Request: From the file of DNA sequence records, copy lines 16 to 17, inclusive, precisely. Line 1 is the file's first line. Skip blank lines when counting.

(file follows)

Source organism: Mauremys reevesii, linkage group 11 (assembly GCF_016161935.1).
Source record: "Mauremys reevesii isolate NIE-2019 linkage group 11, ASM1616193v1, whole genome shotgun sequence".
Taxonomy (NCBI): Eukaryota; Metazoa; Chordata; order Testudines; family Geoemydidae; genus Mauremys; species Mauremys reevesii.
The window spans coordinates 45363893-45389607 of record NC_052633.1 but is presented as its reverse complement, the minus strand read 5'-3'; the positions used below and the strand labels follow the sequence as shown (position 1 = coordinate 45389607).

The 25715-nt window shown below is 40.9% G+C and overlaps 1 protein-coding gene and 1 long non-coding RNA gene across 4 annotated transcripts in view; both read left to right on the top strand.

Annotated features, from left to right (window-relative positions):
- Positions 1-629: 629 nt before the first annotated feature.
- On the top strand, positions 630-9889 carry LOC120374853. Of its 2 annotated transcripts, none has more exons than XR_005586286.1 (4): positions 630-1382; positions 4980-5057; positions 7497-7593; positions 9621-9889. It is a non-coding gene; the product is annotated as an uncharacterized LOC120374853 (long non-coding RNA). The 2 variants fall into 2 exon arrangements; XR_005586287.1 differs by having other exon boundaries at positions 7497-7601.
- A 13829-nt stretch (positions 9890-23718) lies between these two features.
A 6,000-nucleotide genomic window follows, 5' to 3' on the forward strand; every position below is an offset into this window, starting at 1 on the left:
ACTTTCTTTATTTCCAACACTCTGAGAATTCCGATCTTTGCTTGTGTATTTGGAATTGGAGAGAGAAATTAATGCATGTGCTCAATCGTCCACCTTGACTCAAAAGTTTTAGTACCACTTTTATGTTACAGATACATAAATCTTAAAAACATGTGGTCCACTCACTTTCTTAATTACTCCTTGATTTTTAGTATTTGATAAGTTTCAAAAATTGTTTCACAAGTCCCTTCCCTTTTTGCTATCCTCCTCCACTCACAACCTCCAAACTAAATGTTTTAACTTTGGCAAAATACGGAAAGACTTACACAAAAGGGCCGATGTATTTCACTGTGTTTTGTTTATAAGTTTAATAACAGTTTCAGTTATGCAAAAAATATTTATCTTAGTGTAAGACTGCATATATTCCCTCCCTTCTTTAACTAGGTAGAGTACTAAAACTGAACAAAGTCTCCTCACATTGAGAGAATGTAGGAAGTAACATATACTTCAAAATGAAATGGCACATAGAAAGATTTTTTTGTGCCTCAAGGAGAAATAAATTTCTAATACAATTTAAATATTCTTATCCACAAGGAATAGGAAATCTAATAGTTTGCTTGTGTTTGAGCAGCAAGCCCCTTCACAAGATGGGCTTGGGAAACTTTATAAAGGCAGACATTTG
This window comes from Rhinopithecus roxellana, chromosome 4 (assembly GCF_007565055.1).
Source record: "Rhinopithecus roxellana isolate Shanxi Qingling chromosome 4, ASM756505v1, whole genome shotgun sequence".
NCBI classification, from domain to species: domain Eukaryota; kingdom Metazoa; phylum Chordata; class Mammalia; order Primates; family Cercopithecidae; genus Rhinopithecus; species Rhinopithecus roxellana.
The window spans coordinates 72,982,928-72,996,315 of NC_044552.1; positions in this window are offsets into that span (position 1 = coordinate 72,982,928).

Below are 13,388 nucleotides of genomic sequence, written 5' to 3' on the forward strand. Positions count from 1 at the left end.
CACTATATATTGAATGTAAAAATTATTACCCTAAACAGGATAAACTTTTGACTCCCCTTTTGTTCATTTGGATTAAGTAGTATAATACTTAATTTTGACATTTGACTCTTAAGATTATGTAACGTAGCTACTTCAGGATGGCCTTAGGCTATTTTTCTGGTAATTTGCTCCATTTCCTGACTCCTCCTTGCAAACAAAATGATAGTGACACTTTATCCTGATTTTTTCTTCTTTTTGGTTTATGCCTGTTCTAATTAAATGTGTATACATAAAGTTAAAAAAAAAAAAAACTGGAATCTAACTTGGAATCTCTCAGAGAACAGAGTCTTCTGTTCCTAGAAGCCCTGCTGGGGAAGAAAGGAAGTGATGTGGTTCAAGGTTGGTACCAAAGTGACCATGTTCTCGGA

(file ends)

Below are 13,388 nucleotides of genomic sequence, written 5' to 3' on the forward strand. Positions count from 1 at the left end.
CACTATATATTGAATGTAAAAATTATTACCCTAAACAGGATAAACTTTTGACTCCCCTTTTGTTCATTTGGATTAAGTAGTATAATACTTAATTTTGACATTTGACTCTTAAGATTATGTAACGTAGCTACTTCAGGATGGCCTTAGGCTATTTTTCTGGTAATTTGCTCCATTTCCTGACTCCTCCTTGCAAACAAAATGATAGTGACACTTTATCCTGATTTTTTCTTCTTTTTGGTTTATGCCTGTTCTAATTAAATGTGTATACATAAAGTTAAAAAAAAAAAAAACTGGAATCTAACTTGGAATCTCTCAGAGAACAGAGTCTTCTGTTCCTAGAAGCCCTGCTGGGGAAGAAAGGAAGTGATGTGGTTCAAGGTTGGTACCAAAGTGACCATGTTCTCGGA